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shining sun, he puts out his candles, he needs them no more.
Our heart has that piece of prudence, that it must fasten one foot before it loose another; and therefore, according as the claim to God is stronger or weaker, the claim to the world and lusts, will in like manner be proportioned.Here I would propose, and say a word or two to three Cafes.
Cafe 1. I am afraid of presumption. Anf: Draw near with a true heart, press only through the 'vail to make
your claim. Claim for a rest to your soul, and for sanctification, as was said before ; and there is no presumption. Have you taken him as your own God ? Avow your
claim to him as such : Dishonour not God by casting a cloak of pretended humility over your unbelief.
Case 2. But can such an unworthy creature as I make such a claim ? Ans. If you will not, then I hope you will not claim pardon, grace, or heaven; but you will, you must quit your claim to all these at once, for you must not think to claim there from a God that is not yours in Christ. Will you then, without reluctance, quit your claim to all these ? If not, then claim him, though unwor. thy. Why talk of unworthiness ? Will you ever be worthy of him? No, no; the claim of faith is over the belly of felt unworthiness, and founded on the blood of Christ alone.
I would have claimed God in Christ as my God, and I even did it; but Satan has got advantage already of me, and I had to quit the hold. Who ordered you to quit your hold even in that cafe ? Not God, I am sure; for he faith,
“ Cast not away therefore your confidence, which has great recompence of reward;" therefore it has been Satan and your own unbelieVOL. II. въ
Heb. x. 35:
And are you not in a poor case for rising up again out of the mire now, when you have let go your hold of God, as your God in Christ? This is not the way to rise, your best course is, to act faith again, and renew that claim which you have formerly made, for grace, in order both to justification and fanctification, Ezra, ix. 6. Pfal. Ixv. 3. Jonah, ii. 12.---I now come to the
3. Thing in drawing near to God with full afsurance, which was, that you improve your claimed interest for all your necessities, without doubting of success. Christ has opened heaven to you; and if you have come in through the vail, taken God in Christ as your God, and claimed him as such, he would have you to be familiar in his Father's house, and want nothing which is there suitable to your condition ; but to put out the hand of faith, with full assurance, that you are as welcome to the heavenly treasures as the blood that purchased them can make you ; and that is, welcome to the full. I doubt not but this is the import of the text. Poor empty creature, thou canst not subsist without communion with heaven; but thou must drink of the fountain, before thou canst meddle with the streams ; himself must be thine, before the least article of the furniture of the house can be thine ; therefore thou must take God in Christ for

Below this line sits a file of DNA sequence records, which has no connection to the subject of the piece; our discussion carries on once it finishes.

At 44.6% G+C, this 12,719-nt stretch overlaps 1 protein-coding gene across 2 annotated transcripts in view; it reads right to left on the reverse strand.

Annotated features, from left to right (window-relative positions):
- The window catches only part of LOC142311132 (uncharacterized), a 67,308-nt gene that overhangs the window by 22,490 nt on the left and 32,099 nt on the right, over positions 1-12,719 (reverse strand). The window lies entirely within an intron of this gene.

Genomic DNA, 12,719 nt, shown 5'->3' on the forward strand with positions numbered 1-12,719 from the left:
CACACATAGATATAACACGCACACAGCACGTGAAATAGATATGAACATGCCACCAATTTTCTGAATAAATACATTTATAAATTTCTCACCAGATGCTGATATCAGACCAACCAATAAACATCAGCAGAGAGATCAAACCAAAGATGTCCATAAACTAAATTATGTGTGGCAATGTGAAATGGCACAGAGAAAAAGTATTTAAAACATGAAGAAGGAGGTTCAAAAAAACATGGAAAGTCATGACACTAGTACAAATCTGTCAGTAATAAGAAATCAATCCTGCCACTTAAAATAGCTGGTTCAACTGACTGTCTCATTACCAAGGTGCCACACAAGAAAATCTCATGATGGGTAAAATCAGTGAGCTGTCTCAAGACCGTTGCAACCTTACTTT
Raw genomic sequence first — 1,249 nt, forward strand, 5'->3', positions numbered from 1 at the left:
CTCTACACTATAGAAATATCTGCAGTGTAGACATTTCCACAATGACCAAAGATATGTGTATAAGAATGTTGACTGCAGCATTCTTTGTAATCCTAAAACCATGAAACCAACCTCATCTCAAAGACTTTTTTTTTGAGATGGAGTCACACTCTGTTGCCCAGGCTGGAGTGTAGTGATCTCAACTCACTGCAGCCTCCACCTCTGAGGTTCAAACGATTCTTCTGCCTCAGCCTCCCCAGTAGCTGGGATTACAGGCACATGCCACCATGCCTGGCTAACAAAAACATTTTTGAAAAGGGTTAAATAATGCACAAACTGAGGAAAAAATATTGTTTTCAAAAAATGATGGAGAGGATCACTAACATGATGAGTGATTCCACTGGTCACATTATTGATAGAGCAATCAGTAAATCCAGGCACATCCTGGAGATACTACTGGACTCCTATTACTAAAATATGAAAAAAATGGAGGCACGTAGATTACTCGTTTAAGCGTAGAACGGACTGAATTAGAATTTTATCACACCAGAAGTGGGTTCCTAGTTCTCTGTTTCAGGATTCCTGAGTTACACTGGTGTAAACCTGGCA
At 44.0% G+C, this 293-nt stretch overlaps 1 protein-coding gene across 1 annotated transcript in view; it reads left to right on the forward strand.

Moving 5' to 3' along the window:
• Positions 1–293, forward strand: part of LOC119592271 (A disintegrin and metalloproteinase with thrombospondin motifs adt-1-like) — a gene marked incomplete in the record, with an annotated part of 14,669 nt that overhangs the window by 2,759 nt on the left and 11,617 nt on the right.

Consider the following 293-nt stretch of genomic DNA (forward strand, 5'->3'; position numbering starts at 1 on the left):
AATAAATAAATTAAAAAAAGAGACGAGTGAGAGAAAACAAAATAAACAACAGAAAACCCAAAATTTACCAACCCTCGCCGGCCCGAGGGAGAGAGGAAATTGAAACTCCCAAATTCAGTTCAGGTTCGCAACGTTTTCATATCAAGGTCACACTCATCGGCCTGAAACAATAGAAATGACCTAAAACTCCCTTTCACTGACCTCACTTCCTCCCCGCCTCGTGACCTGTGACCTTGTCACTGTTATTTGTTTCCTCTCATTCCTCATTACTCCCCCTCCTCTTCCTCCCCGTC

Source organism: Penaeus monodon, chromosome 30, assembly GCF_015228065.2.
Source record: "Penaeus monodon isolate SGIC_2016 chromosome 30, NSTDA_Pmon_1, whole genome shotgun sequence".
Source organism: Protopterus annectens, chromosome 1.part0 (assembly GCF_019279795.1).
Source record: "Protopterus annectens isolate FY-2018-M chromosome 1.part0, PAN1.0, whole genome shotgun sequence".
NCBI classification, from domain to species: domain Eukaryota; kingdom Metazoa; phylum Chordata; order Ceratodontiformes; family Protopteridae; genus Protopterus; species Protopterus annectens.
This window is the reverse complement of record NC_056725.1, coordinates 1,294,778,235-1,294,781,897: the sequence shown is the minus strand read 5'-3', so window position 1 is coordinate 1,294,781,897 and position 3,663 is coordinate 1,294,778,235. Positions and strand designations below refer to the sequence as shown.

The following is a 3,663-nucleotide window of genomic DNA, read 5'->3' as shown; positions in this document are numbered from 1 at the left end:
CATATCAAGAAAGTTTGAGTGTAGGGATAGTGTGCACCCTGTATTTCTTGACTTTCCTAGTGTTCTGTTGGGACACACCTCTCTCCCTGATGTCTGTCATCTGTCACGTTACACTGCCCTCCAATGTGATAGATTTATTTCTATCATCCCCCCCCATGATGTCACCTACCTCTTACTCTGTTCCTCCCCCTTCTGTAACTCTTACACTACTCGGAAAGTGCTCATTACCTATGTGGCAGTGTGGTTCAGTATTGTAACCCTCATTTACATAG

your God, then you must claim him, and, having claimed him, be familiar with him, and all that is his, in the way of believing.-In explaining this, I shall shew,
1. How the believer should be familiar in the house over which Christ is set, and thus draw near with full assurance. II. Why he should be so familiar.
I. We are to shew, how the believer should be familiar in the house over which Christ is set, and thus draw near with fullafsurance.--Upon this I observe, that he should,
1. Come and tell him all his wants freely, without concealing any thing from him, for this would argue distance and diftruft: Song, vii. 11.“ Come, my beloved, let us go forth into the field; let us lodge in the villages." Faith has a most enlarged delire, it is always in wait of something, and its work is to beg, to take freely without money and without price ; and for that reason it is pitched upon as the great mean of communion betwixt God and sinners; Rom. iv. 16. “ Therefore it is of faith, that it might be by grace, to the end the promise might be sure to all the feed.” And the stronger faith is, it spreads out the more wants, and spreads them out the more freely before the Lord, as to a friend.